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Thursday, 12 September, 2002, 08:35 GMT 09:35 UK
How mothers dominate family life
Hippo
Reggie Perrin saw his mother-in-law as a hippo
Feisty women are more likely to give birth to little boys, a researcher has revealed.

Research, published in New Scientist, suggests testosterone levels could be the key.

And the magazine also suggests mothers-in-law really can be bad for your health with historical research which shows babies were more likely to die if their father's mothers were around.

New Zealand researchers used an internet questionnaire to assess the dominance of a mother-to-be's personality.


I think the evidence that the male has anything to do with it is very flimsy

Dr Valerie Grant, University of Auckland
Women were asked to choose from a list of 64 adjectives, such as proud, free, bored, awed and arrogant.

Among them were 13 words linked with high levels of dominance.

On average, women ticked three of these words.

Gender selection

But Dr Valerie Grant, a reproductive scientist from the University of Auckland found those who ticked over eight of the key words had an 80% chance of having a boy.

She carried out further research, which showed those women who scored highly in the tests also had high levels of testosterone.

Dr Grant told New Scientist: "People everywhere have it ingrained in them that the father's big contribution process is the sex of the offspring."

But she believes women control gender selection to produce babies whose sex suits them, pointing to the commitment they have to make to the conception, nurturing and raising of offspring.

She added: "I think the evidence that the male has anything to do with it is very flimsy."

Flesh and blood

In separate research, a study of German peasants living in the 18th and 19th centuries found that having the father's mother around doubled a baby's chance of dying.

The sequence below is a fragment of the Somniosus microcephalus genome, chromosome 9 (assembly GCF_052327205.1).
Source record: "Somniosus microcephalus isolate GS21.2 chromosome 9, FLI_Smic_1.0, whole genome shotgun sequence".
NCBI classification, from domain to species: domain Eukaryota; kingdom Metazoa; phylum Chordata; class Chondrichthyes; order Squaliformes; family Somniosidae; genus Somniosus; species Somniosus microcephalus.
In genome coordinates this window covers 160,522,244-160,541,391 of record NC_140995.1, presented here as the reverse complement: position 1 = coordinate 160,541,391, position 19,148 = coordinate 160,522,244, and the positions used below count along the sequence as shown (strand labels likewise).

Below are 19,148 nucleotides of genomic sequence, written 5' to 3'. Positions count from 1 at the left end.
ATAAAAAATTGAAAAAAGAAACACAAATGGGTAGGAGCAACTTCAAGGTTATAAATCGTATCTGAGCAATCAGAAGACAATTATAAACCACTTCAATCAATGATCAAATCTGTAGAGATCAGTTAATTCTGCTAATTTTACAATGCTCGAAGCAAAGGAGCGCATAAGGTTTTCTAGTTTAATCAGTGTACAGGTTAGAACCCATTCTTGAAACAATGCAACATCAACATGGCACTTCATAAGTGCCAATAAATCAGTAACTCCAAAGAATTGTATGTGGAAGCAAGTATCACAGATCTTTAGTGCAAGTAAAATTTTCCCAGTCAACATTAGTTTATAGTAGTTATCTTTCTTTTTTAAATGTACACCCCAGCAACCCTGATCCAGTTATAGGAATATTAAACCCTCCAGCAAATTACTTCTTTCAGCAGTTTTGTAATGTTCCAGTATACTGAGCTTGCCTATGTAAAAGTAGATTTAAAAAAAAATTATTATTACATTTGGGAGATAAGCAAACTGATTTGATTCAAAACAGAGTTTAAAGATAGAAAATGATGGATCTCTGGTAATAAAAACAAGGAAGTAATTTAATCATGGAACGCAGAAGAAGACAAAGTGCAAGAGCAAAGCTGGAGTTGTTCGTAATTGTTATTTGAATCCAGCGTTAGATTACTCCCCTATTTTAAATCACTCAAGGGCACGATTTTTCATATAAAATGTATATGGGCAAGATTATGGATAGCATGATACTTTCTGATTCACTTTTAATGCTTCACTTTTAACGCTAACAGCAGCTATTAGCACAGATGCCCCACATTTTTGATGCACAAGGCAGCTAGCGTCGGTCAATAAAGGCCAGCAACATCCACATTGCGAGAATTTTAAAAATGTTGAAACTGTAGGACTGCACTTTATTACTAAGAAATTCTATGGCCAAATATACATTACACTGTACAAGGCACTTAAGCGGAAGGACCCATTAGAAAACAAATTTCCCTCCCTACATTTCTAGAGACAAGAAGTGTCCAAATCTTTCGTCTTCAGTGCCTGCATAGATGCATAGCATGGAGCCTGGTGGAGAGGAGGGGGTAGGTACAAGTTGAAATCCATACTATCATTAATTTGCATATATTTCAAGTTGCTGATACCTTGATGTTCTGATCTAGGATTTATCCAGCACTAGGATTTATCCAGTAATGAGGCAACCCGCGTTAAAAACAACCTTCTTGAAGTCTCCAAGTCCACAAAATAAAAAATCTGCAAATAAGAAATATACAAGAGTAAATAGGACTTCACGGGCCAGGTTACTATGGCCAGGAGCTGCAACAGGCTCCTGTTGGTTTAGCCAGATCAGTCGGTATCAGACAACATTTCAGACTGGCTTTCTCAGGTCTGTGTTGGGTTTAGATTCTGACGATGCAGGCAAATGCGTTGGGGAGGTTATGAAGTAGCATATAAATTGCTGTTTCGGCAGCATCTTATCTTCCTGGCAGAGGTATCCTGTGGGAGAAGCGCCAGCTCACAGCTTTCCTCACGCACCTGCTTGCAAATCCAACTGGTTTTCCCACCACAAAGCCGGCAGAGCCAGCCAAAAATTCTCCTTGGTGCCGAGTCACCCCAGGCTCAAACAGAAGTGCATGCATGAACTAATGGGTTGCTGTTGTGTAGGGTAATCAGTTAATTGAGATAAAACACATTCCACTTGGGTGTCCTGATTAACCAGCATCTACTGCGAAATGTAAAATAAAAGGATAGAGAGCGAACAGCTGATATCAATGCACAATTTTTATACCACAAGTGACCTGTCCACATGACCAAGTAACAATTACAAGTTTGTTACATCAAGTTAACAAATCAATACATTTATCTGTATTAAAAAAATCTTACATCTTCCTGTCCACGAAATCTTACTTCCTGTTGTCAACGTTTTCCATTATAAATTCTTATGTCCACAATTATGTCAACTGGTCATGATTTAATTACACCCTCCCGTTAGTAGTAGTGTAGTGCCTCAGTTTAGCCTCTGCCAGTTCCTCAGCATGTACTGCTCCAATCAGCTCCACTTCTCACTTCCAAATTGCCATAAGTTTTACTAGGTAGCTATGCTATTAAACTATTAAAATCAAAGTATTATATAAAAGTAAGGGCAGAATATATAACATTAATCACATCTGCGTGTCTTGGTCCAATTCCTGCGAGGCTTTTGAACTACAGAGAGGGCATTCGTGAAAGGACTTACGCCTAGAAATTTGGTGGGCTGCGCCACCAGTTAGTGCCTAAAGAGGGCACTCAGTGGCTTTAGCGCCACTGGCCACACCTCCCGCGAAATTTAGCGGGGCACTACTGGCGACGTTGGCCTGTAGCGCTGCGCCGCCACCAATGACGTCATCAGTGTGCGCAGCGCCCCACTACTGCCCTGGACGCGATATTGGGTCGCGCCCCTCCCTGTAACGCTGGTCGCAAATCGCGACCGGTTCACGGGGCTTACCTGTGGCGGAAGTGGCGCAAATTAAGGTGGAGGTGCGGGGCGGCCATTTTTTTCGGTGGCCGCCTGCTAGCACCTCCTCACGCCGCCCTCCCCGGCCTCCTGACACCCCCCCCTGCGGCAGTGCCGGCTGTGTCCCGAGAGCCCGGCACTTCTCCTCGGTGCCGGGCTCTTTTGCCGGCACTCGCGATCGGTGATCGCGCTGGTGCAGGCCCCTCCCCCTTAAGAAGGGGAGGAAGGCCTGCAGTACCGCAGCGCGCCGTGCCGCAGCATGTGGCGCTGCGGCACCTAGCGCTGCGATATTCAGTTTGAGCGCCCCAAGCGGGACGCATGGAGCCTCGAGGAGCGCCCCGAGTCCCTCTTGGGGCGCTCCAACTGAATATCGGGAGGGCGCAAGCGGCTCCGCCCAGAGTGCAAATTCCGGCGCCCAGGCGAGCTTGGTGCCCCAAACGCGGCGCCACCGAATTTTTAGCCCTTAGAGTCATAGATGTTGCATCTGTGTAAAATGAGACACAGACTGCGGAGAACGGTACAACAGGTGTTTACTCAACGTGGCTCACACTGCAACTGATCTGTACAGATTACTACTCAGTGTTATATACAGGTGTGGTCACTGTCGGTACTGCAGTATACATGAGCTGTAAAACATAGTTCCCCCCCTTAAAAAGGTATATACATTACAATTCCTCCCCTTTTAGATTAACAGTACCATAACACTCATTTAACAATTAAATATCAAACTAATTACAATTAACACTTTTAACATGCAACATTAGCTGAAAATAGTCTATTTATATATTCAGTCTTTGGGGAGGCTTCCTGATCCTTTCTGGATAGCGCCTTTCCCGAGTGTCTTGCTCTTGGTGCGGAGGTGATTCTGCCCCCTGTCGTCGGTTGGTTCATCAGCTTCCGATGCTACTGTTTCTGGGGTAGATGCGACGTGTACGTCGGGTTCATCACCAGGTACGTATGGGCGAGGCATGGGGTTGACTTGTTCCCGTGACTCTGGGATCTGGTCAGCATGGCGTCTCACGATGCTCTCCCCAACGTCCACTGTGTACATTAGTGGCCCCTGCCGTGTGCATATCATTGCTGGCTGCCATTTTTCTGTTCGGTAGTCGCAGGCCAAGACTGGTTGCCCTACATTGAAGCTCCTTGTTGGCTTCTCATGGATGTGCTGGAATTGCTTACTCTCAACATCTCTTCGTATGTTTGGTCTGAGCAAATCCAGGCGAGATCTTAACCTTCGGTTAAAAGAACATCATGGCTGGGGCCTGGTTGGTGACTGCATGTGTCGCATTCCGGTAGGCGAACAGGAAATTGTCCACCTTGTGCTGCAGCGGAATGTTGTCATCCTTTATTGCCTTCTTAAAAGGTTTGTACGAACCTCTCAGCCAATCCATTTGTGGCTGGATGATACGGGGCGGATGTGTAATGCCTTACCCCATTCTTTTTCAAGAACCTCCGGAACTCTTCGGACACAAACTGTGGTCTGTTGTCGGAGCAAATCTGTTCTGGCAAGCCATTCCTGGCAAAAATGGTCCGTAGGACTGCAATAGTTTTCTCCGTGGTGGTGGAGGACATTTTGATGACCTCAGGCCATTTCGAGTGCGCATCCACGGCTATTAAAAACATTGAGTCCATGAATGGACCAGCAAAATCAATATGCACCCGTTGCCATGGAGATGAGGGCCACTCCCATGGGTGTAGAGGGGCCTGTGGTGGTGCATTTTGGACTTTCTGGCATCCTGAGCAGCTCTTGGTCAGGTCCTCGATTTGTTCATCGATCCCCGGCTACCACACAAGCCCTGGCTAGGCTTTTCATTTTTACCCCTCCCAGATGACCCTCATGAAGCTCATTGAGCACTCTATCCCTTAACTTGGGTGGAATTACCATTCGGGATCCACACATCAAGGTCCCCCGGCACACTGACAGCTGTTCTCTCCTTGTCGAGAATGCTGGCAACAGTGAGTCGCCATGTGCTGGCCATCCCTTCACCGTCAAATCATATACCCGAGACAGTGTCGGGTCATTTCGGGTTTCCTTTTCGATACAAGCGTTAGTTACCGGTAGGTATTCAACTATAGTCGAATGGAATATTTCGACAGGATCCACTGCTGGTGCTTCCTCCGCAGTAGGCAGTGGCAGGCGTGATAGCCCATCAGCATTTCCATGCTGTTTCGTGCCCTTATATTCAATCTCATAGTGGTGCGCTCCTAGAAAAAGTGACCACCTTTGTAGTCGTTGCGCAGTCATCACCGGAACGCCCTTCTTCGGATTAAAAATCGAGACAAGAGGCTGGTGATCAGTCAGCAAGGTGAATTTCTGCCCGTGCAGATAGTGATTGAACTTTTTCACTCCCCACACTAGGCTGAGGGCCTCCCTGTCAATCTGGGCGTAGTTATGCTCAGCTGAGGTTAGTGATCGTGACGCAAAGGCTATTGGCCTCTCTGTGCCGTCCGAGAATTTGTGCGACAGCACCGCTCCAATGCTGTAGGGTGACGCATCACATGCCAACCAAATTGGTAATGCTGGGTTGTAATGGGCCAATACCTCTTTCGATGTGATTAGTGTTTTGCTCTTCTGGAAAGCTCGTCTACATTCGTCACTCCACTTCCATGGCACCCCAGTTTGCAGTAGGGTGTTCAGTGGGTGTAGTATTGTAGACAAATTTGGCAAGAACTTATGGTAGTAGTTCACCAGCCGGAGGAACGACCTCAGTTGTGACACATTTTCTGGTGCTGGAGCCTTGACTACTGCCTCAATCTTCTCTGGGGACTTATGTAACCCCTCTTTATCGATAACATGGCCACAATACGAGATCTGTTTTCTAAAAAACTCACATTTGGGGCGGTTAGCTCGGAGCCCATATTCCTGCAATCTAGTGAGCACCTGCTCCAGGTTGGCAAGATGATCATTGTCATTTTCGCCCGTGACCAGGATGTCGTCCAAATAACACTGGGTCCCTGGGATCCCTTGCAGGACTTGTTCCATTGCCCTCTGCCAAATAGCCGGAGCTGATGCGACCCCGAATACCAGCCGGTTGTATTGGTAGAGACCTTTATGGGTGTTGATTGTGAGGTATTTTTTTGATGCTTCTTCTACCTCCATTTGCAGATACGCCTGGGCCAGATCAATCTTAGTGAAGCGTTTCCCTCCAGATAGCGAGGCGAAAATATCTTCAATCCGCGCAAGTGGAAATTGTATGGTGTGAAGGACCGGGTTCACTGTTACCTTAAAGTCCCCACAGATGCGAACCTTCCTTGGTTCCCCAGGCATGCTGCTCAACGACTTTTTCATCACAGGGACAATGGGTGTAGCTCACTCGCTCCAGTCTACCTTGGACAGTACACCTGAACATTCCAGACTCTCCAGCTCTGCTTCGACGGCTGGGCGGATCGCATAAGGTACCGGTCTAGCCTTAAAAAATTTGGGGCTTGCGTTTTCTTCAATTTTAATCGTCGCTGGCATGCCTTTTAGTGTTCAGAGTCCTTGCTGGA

Researchers from Germany's Giessen University believe this could be because the mother-in-law could not be sure the child was her own flesh and blood, whereas the mother's mother could.

Other studies have shown that the presence of paternal grandmothers may a less beneficial effect on a child's health - but this is the first to show a negative effect.

The researchers looked at church registers to obtain birth and death data for low-income families in the Krummhörn region of northern Germany.

They found if the maternal grandmother was alive when the baby was between six and 12 months old, it was 79% more likely to survive than if she was dead.

Eckart Voland, who led the research, said this could be because they help with weaning the baby.

But if the father's mother was alive, the baby was half as likely to survive as they would have if their grandmothers were dead.

Destabilising

Dr Voland suggested the explanation for the difference could be that a man's mother might be suspicious over the baby's paternity in the strict religious society they studied.

The harassment of the mother might then impact on the child's care.

But Harold Euler, an expert in the evolution of family relationships at Kassel University in Germany said the grandmother may want to destabilise the relationship, so her son can go on to meet new women.

"The son can also get grandchildren by having sexual relations with other women," he said.

See also:

26 Apr 02 | Health
19 Apr 02 | Health
07 Aug 00 | Health
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